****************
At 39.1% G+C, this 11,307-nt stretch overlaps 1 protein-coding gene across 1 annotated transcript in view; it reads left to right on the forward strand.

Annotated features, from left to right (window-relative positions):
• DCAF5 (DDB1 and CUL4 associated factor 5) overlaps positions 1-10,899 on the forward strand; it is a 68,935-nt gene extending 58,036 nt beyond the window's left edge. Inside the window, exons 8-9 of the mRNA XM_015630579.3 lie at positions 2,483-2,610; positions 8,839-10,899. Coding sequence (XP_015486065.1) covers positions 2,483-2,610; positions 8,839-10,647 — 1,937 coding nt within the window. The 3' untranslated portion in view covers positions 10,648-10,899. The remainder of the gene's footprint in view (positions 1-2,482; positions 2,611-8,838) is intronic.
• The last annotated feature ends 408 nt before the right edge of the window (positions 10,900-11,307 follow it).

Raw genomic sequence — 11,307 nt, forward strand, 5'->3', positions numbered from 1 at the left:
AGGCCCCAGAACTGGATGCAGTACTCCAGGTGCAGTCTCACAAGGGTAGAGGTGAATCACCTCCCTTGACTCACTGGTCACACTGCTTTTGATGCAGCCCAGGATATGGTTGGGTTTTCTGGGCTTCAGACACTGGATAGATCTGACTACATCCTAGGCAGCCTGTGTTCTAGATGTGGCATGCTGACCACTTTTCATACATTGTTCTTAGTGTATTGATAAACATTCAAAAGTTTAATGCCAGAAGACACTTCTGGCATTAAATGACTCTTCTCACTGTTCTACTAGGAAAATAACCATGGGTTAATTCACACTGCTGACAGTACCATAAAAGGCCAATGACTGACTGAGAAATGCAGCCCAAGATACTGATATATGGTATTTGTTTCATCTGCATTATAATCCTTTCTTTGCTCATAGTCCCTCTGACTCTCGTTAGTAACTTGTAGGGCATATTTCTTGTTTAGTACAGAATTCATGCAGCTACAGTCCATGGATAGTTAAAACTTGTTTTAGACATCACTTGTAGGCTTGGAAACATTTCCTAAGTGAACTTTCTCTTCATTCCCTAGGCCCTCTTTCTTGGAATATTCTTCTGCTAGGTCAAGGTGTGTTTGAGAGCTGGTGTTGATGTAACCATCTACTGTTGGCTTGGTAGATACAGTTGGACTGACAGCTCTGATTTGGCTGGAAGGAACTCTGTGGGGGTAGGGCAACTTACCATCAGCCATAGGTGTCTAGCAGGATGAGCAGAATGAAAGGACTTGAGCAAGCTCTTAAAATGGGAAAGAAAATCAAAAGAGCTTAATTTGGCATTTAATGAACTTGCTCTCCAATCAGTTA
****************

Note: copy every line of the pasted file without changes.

At 39.1% G+C, this 11,307-nt stretch overlaps 1 protein-coding gene across 1 annotated transcript in view; it reads left to right on the forward strand.

Annotated features, from left to right (window-relative positions):
• DCAF5 (DDB1 and CUL4 associated factor 5) overlaps positions 1-10,899 on the forward strand; it is a 68,935-nt gene extending 58,036 nt beyond the window's left edge. Inside the window, exons 8-9 of the mRNA XM_015630579.3 lie at positions 2,483-2,610; positions 8,839-10,899. Coding sequence (XP_015486065.1) covers positions 2,483-2,610; positions 8,839-10,647 — 1,937 coding nt within the window. The 3' untranslated portion in view covers positions 10,648-10,899. The remainder of the gene's footprint in view (positions 1-2,482; positions 2,611-8,838) is intronic.
• The last annotated feature ends 408 nt before the right edge of the window (positions 10,900-11,307 follow it).

Raw genomic sequence — 11,307 nt, forward strand, 5'->3', positions numbered from 1 at the left:
AGGCCCCAGAACTGGATGCAGTACTCCAGGTGCAGTCTCACAAGGGTAGAGGTGAATCACCTCCCTTGACTCACTGGTCACACTGCTTTTGATGCAGCCCAGGATATGGTTGGGTTTTCTGGGCTTCAGACACTGGATAGATCTGACTACATCCTAGGCAGCCTGTGTTCTAGATGTGGCATGCTGACCACTTTTCATACATTGTTCTTAGTGTATTGATAAACATTCAAAAGTTTAATGCCAGAAGACACTTCTGGCATTAAATGACTCTTCTCACTGTTCTACTAGGAAAATAACCATGGGTTAATTCACACTGCTGACAGTACCATAAAAGGCCAATGACTGACTGAGAAATGCAGCCCAAGATACTGATATATGGTATTTGTTTCATCTGCATTATAATCCTTTCTTTGCTCATAGTCCCTCTGACTCTCGTTAGTAACTTGTAGGGCATATTTCTTGTTTAGTACAGAATTCATGCAGCTACAGTCCATGGATAGTTAAAACTTGTTTTAGACATCACTTGTAGGCTTGGAAACATTTCCTAAGTGAACTTTCTCTTCATTCCCTAGGCCCTCTTTCTTGGAATATTCTTCTGCTAGGTCAAGGTGTGTTTGAGAGCTGGTGTTGATGTAACCATCTACTGTTGGCTTGGTAGATACAGTTGGACTGACAGCTCTGATTTGGCTGGAAGGAACTCTGTGGGGGTAGGGCAACTTACCATCAGCCATAGGTGTCTAGCAGGATGAGCAGAATGAAAGGACTTGAGCAAGCTCTTAAAATGGGAAAGAAAATCAAAAGAGCTTAATTTGGCATTTAATGAACTTGCTCTCCAATCAGTTA